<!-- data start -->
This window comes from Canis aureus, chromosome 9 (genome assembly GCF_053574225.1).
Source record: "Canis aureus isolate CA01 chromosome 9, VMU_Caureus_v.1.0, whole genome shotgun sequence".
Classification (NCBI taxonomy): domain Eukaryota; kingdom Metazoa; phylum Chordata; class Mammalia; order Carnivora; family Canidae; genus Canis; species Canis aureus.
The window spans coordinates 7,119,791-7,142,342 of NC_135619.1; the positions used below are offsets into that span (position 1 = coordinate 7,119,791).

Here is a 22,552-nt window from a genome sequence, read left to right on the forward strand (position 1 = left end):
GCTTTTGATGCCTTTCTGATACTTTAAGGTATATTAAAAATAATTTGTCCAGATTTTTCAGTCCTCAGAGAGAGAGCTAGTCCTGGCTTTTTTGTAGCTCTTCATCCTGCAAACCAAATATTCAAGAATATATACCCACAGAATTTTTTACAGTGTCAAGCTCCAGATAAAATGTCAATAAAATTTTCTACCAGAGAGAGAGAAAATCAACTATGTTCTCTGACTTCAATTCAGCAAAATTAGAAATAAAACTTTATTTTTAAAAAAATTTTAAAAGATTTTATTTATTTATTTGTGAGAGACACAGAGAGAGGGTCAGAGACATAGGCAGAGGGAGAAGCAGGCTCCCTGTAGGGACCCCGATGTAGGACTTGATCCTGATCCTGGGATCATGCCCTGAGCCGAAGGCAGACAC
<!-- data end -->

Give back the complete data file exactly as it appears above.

This window comes from Canis aureus, chromosome 9 (genome assembly GCF_053574225.1).
Source record: "Canis aureus isolate CA01 chromosome 9, VMU_Caureus_v.1.0, whole genome shotgun sequence".
Classification (NCBI taxonomy): domain Eukaryota; kingdom Metazoa; phylum Chordata; class Mammalia; order Carnivora; family Canidae; genus Canis; species Canis aureus.
The window spans coordinates 7,119,791-7,142,342 of NC_135619.1; the positions used below are offsets into that span (position 1 = coordinate 7,119,791).

Here is a 22,552-nt window from a genome sequence, read left to right on the forward strand (position 1 = left end):
GCTTTTGATGCCTTTCTGATACTTTAAGGTATATTAAAAATAATTTGTCCAGATTTTTCAGTCCTCAGAGAGAGAGCTAGTCCTGGCTTTTTTGTAGCTCTTCATCCTGCAAACCAAATATTCAAGAATATATACCCACAGAATTTTTTACAGTGTCAAGCTCCAGATAAAATGTCAATAAAATTTTCTACCAGAGAGAGAGAAAATCAACTATGTTCTCTGACTTCAATTCAGCAAAATTAGAAATAAAACTTTATTTTTAAAAAAATTTTAAAAGATTTTATTTATTTATTTGTGAGAGACACAGAGAGAGGGTCAGAGACATAGGCAGAGGGAGAAGCAGGCTCCCTGTAGGGACCCCGATGTAGGACTTGATCCTGATCCTGGGATCATGCCCTGAGCCGAAGGCAGACAC